Consolidation is the name of the game for 1999. Whether it is by acquisition (Simply, Action Computer Supplies), collapse (Roldec, killed by a disastrously misjudged deal to import Daewoo laptops which cost it £2.5 million) or withdrawal (Viglen's decision to get out of the mail-order market), it looks like there will be fewer substantial UK channel operators from now on.
Consolidation is also the name of the game for distributors. Compaq last week removed distribution rights from all but four of its 39 US partners.
Surely it will have to follow suit in Europe. This may be good news for Compaq shareholders, but it's bad news for Compaq dealers. Fewer distributors means less product on tick for dealers and that means a credit squeeze.
Last month, Osmosis retired hurt from the hardware business. It now aims to slim down from a £200 million business to a £50 million operation, which will in effect result in £10 million less credit available in the market. Will its rivals take up the slack? Sure, they can supply all the product Osmosis customers need. But it seems unlikely that distributors and vendors will increase their credit lines accordingly.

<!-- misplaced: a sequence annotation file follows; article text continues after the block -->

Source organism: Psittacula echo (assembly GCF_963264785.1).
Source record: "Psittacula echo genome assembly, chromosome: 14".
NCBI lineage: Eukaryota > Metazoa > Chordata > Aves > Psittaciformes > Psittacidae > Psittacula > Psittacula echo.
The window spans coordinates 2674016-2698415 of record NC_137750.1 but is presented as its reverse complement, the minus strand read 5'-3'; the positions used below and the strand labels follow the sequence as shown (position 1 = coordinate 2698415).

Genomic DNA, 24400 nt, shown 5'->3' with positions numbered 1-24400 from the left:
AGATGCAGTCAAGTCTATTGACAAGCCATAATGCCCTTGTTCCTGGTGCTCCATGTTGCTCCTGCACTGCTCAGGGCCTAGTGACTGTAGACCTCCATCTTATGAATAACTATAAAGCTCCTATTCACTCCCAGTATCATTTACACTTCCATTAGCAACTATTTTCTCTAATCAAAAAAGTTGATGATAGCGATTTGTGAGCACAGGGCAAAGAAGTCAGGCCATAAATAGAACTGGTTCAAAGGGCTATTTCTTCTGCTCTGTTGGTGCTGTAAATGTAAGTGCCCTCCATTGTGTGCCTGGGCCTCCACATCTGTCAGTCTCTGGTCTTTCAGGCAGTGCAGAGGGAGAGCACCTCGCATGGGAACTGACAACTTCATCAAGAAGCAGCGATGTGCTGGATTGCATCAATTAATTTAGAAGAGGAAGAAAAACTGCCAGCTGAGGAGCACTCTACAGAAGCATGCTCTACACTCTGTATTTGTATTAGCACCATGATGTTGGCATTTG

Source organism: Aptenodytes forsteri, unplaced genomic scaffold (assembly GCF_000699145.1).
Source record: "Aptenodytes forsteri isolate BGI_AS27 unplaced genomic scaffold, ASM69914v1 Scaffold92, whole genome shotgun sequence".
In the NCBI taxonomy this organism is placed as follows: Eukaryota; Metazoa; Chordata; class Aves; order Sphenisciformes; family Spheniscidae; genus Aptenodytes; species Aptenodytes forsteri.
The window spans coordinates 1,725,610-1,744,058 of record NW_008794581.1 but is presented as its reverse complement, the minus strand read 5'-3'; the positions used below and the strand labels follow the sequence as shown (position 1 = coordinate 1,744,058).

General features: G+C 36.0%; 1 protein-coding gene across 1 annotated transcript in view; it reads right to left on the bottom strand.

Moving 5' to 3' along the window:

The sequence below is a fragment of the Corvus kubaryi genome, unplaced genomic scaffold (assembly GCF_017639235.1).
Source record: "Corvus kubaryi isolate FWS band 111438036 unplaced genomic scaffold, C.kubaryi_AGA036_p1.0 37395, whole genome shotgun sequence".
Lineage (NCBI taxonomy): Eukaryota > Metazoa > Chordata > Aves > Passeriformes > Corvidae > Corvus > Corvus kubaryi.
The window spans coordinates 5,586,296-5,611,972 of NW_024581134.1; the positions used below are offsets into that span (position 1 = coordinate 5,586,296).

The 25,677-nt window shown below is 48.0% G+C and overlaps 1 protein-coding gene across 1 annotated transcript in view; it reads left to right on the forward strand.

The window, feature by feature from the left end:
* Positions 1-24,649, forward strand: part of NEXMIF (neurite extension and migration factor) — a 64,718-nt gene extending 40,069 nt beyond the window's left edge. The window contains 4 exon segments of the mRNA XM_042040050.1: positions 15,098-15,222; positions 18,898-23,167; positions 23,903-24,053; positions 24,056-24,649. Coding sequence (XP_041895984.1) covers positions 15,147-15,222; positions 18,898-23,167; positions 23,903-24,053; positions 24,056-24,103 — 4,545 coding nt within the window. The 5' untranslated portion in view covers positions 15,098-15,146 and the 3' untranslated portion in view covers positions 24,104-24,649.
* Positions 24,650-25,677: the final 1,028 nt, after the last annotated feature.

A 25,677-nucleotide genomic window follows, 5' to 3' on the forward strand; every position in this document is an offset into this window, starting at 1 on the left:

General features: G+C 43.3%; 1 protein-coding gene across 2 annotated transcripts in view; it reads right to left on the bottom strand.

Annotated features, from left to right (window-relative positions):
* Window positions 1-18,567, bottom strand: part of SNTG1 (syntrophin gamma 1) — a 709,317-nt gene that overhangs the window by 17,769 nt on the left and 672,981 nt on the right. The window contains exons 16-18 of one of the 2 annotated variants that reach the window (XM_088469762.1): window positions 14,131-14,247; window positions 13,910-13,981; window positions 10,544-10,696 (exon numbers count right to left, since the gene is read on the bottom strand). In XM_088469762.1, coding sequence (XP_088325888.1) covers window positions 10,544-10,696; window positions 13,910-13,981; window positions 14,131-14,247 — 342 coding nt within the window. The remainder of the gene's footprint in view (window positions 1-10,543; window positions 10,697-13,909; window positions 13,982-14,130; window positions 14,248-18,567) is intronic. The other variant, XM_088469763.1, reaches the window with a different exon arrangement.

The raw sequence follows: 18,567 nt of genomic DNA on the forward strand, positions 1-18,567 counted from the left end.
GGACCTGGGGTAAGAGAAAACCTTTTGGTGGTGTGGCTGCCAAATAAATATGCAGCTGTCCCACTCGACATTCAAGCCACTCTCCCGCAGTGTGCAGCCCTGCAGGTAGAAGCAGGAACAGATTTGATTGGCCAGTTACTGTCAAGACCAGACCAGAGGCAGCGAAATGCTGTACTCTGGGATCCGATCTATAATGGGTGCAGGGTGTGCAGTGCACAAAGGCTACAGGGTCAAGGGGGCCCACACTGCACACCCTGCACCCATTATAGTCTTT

Bad debts are on the rise in 1999, and bad debts make credit controllers and credit insurers very cautious. They will be examining the ledgers of their distributor customers with a fine-tooth comb and, if necessary, will withdraw insurance cover from distributors, resulting in yet more credit squeeze.
Bad debts (or poor credit control) are to blame for Osmosis' decision to withdraw from the hardware business. The Brentford distributor was hit hard by the collapse of Roldec and Memsolve, got into a dispute with its credit insurers and saw the withdrawal of credit. A despatch outsourcing deal then went wrong and it didn't take long for Osmosis to run out of road. The hardware business threatened to take the entire group down with it - a disaster for Osmosis suppliers.
The company says it will repay debts on a scheduled basis while it slims down.
Note that Osmosis did not take the phoenix route, which sees companies go into liquidation and re-emerge in a 'new' guise from the ashes, free of debt. Desperate measures for desperate times, but this route leaves a bad taste in the mouths of suppliers.
Tough credit control from suppliers means dealers need to exercise tough credit control with their customers. This means getting the money in before they have to repay distributors, which is easier said than done considering the UK's endemic late payment culture. Maybe we should follow India's example. In Bombay, a debt collector is employing eunuchs to embarrass those slow at paying up. The eunuchs threaten to remove their saris, bringing shame on the offenders, their business and their families.
Desperate times. Desperate measures.
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